On the last afternoon of the final parliamentary session before the Christmas recess, Theresa May could put it off no longer and appeared before the Liaison Committee. Here Ben Worthy, viewing the session from outside, considers how she performed. Mark Bennister, utilising his new parliamentary academic fellowship looks at the Committee performance having watched the session from the Committee room.
By Mark Egan
What makes a parliament effective? What are the factors which make parliaments better at making laws or representing the people? These issues were discussed during the PSA Parliaments and Legislatures annual conference in October 2016. I spoke from the perspective of a parliamentary practitioner with experience of the UK and Jersey about the additional challenges faced by small parliamentary bodies in achieving the Holy Grail of effectiveness.
On 31 October 2016, the House of Commons agreed, without debate, to approve the draft Terrorism Prevention and Investigation Measures Act 2011 (Continuation) Order 2016. If agreed by the Lords, the order will continue in force the Home Secretary’s powers under the Terrorism Prevention and Investigation Measures Act 2011, namely to impose, via a ‘TPIM’, a range of duties, obligations and restrictions on suspected terrorists. That power was due to expire on 13 December 2016, five years after its enactment, because of the incorporation in the legislation of a sunset clause – a legal provision that provides for the expiry of a law or part of a law at a later date. Unless the House of Lords defies parliamentary convention and does not approve the continuation order, it is unlikely that the TPIM powers will now expire. This does not necessarily mean that the sunset clause has failed; after all, it may be that the TPIM powers are an important and useful part of the UK’s counter-terrorism regime and warrant extension. The imposition of six new TPIMs by the Home Secretary in the past three months suggests that the government believes this to be the case. Continue reading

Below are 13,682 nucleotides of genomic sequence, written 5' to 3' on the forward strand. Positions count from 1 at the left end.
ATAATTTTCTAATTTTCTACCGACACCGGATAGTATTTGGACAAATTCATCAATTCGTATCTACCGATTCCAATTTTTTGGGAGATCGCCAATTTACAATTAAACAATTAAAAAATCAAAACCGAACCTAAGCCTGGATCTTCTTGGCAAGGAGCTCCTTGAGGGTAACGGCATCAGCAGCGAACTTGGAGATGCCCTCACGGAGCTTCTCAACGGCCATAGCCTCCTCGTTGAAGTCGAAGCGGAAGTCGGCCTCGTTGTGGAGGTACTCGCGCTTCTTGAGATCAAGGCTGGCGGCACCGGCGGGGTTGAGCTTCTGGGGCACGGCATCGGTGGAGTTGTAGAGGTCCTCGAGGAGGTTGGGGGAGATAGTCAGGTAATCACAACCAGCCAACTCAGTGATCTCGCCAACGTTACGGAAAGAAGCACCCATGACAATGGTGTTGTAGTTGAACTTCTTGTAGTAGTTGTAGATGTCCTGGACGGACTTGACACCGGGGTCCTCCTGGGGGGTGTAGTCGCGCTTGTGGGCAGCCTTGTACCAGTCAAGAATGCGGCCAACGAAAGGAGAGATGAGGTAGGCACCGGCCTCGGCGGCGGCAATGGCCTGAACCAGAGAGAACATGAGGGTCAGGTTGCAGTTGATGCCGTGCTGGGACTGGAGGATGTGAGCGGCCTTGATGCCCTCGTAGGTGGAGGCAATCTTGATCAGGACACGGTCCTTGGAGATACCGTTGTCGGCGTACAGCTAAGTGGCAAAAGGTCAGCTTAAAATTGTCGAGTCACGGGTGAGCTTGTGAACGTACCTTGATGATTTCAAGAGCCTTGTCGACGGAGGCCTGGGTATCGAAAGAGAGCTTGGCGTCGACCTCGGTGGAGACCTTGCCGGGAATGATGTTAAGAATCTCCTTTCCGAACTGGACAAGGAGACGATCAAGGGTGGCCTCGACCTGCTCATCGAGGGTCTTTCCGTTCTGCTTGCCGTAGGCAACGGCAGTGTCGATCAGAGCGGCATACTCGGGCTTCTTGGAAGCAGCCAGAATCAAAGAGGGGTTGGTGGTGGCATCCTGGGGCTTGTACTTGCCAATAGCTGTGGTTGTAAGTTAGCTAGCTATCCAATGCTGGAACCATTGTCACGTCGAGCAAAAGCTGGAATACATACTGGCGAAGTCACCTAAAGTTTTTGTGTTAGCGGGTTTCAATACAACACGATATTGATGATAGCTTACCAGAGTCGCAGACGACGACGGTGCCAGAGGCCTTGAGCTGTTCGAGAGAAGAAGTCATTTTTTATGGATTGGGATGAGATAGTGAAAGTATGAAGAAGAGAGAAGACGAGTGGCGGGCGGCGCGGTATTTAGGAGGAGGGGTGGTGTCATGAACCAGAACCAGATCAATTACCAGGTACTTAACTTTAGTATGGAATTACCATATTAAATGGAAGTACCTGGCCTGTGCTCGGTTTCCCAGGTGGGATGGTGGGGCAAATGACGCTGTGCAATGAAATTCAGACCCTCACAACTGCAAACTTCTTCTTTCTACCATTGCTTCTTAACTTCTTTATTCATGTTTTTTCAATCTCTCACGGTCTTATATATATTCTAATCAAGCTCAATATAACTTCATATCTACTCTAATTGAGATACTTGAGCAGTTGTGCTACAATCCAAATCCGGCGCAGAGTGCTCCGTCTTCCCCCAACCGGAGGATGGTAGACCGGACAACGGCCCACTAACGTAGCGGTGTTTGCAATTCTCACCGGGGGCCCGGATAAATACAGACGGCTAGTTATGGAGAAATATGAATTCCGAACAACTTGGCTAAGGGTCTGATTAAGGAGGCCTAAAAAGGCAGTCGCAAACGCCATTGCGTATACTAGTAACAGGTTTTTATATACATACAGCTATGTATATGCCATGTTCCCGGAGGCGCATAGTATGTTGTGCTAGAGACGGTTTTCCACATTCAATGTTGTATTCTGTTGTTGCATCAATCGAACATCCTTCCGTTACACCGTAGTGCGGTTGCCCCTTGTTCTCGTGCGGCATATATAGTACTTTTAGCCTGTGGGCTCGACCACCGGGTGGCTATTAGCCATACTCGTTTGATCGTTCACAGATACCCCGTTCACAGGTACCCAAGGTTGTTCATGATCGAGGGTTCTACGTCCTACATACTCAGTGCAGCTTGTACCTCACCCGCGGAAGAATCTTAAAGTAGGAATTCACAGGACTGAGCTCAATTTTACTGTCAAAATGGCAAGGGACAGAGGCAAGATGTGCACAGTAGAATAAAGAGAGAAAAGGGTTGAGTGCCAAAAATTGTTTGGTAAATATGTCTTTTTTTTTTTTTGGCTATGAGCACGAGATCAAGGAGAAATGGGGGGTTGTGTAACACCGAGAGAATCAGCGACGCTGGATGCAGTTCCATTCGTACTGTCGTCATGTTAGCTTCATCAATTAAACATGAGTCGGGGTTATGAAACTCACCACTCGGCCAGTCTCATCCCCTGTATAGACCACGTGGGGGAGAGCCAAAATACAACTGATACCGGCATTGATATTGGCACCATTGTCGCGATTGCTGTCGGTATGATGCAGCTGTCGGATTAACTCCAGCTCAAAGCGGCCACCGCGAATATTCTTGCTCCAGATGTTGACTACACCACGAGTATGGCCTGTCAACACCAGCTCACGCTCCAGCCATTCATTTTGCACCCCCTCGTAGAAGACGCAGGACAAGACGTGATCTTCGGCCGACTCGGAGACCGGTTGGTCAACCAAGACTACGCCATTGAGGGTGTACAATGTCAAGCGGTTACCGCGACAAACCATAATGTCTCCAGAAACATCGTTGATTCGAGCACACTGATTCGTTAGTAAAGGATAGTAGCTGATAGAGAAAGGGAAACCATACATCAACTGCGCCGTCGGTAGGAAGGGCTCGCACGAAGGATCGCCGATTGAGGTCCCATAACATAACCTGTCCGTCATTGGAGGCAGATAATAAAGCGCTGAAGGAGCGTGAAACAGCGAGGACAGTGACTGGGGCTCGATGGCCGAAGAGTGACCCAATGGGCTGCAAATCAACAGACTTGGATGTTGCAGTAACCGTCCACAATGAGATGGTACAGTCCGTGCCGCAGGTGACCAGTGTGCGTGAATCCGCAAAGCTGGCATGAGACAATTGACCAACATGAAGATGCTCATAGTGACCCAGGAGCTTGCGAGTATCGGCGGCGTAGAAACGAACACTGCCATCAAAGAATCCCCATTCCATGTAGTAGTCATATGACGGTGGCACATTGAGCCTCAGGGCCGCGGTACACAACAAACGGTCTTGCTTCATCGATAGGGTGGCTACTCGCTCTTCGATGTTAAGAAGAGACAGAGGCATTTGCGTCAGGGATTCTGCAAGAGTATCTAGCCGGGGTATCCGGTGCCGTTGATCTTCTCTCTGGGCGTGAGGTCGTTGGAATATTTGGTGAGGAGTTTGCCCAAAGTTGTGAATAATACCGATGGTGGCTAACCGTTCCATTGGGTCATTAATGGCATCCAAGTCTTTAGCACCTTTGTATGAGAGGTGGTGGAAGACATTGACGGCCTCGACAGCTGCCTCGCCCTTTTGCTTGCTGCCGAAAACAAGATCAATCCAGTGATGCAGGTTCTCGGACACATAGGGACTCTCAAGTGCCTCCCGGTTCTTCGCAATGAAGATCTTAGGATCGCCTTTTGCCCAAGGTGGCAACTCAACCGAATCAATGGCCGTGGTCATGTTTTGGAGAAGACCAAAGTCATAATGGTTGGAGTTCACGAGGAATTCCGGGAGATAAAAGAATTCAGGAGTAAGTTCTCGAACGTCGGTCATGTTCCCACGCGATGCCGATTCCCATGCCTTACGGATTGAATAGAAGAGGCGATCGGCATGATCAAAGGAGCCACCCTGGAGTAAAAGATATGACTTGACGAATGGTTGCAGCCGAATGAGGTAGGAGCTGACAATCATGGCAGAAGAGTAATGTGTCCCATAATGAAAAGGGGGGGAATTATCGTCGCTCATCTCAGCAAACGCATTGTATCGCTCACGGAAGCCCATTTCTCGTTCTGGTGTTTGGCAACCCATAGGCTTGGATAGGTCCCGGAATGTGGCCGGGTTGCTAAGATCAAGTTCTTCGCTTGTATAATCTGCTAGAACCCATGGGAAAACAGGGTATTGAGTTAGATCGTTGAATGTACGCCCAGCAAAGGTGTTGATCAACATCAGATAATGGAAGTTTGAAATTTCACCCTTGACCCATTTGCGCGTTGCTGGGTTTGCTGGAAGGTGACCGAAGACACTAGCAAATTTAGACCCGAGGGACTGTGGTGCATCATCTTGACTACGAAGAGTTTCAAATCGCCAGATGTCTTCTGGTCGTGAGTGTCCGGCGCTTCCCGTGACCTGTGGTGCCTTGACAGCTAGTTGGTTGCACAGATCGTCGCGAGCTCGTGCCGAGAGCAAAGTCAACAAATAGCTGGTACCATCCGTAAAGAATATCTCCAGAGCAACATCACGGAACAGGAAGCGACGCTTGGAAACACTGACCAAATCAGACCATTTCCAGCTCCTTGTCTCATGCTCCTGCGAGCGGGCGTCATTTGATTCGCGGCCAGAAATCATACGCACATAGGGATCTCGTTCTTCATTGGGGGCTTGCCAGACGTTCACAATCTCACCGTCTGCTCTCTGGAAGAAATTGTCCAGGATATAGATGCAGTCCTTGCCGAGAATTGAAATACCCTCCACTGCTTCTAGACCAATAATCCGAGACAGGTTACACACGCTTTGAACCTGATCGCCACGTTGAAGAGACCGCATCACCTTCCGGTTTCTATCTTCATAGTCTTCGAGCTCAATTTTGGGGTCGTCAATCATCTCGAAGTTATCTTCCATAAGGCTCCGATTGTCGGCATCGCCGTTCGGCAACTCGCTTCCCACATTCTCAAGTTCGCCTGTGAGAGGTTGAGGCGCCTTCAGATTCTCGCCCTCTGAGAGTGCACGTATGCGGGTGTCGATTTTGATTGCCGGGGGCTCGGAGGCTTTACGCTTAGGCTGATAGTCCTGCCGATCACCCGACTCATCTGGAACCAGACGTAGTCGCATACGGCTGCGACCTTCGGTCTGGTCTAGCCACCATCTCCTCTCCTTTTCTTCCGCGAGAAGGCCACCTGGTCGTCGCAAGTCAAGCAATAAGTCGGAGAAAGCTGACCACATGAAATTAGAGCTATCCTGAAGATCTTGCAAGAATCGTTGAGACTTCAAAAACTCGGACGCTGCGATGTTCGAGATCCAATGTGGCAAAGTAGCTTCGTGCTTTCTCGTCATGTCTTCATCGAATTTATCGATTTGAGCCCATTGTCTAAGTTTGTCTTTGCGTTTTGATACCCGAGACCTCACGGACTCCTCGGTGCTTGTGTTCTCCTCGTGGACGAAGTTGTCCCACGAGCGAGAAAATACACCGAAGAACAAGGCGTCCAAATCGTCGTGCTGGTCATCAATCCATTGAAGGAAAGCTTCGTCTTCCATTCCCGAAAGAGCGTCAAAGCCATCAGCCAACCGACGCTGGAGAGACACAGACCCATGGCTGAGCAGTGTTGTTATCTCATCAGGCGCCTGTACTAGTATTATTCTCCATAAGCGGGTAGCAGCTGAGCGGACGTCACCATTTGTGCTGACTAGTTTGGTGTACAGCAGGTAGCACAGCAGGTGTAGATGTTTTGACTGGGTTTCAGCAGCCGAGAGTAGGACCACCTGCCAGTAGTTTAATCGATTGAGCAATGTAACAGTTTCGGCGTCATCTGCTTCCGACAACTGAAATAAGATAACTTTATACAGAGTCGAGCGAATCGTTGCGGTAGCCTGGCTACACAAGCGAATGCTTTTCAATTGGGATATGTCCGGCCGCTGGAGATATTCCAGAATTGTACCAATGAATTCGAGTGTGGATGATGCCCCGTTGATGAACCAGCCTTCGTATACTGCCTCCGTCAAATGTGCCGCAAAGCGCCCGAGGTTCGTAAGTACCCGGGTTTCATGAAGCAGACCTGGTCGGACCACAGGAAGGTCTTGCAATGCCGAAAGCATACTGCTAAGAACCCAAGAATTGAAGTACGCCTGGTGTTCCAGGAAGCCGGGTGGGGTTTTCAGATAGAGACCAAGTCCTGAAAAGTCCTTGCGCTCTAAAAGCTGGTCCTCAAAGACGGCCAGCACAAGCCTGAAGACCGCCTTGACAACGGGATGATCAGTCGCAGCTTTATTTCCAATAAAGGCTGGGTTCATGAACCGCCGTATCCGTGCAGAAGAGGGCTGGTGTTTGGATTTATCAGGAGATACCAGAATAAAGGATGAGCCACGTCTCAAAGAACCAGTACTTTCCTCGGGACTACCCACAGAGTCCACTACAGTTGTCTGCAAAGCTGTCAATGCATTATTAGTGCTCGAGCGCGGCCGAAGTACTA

By Andrew Defty
The weekly Prime Minister’s Questions is undoubtedly an important mechanism for holding the government to account. The requirement that the Prime Minister must come to the chamber of the House of Commons on a weekly basis to answer questions about government policy and administration provides a valuable, and rare, opportunity for individual MPs to scrutinise government.